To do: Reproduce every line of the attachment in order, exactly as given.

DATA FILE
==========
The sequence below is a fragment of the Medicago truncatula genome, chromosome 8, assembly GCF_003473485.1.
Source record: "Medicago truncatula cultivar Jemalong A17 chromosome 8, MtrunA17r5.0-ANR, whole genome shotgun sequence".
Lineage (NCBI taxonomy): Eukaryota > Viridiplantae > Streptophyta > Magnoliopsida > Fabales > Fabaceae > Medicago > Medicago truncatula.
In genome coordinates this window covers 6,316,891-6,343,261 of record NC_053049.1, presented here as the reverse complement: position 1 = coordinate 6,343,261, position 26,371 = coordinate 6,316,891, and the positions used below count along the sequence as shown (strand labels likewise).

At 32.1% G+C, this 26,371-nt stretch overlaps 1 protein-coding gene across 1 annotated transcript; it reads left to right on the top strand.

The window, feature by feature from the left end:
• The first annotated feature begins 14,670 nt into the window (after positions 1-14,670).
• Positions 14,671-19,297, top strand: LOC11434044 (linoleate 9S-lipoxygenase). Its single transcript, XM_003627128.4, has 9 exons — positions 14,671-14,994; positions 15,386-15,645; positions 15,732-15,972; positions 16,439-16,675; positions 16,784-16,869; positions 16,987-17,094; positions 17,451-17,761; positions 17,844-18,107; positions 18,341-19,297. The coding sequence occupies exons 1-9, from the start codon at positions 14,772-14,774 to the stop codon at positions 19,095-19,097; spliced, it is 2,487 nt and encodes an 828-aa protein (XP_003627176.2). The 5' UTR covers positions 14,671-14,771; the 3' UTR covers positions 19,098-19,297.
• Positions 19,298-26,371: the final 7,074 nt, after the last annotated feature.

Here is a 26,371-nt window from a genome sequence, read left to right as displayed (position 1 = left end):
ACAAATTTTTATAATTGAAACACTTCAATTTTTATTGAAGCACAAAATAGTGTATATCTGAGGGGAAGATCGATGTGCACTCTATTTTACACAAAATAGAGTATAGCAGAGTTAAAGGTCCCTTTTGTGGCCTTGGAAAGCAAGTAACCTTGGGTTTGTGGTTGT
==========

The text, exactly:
The sequence below is a fragment of the Medicago truncatula genome, chromosome 8, assembly GCF_003473485.1.
Source record: "Medicago truncatula cultivar Jemalong A17 chromosome 8, MtrunA17r5.0-ANR, whole genome shotgun sequence".
Lineage (NCBI taxonomy): Eukaryota > Viridiplantae > Streptophyta > Magnoliopsida > Fabales > Fabaceae > Medicago > Medicago truncatula.
In genome coordinates this window covers 6,316,891-6,343,261 of record NC_053049.1, presented here as the reverse complement: position 1 = coordinate 6,343,261, position 26,371 = coordinate 6,316,891, and the positions used below count along the sequence as shown (strand labels likewise).

At 32.1% G+C, this 26,371-nt stretch overlaps 1 protein-coding gene across 1 annotated transcript; it reads left to right on the top strand.

The window, feature by feature from the left end:
• The first annotated feature begins 14,670 nt into the window (after positions 1-14,670).
• Positions 14,671-19,297, top strand: LOC11434044 (linoleate 9S-lipoxygenase). Its single transcript, XM_003627128.4, has 9 exons — positions 14,671-14,994; positions 15,386-15,645; positions 15,732-15,972; positions 16,439-16,675; positions 16,784-16,869; positions 16,987-17,094; positions 17,451-17,761; positions 17,844-18,107; positions 18,341-19,297. The coding sequence occupies exons 1-9, from the start codon at positions 14,772-14,774 to the stop codon at positions 19,095-19,097; spliced, it is 2,487 nt and encodes an 828-aa protein (XP_003627176.2). The 5' UTR covers positions 14,671-14,771; the 3' UTR covers positions 19,098-19,297.
• Positions 19,298-26,371: the final 7,074 nt, after the last annotated feature.

Here is a 26,371-nt window from a genome sequence, read left to right as displayed (position 1 = left end):
ACAAATTTTTATAATTGAAACACTTCAATTTTTATTGAAGCACAAAATAGTGTATATCTGAGGGGAAGATCGATGTGCACTCTATTTTACACAAAATAGAGTATAGCAGAGTTAAAGGTCCCTTTTGTGGCCTTGGAAAGCAAGTAACCTTGGGTTTGTGGTTGT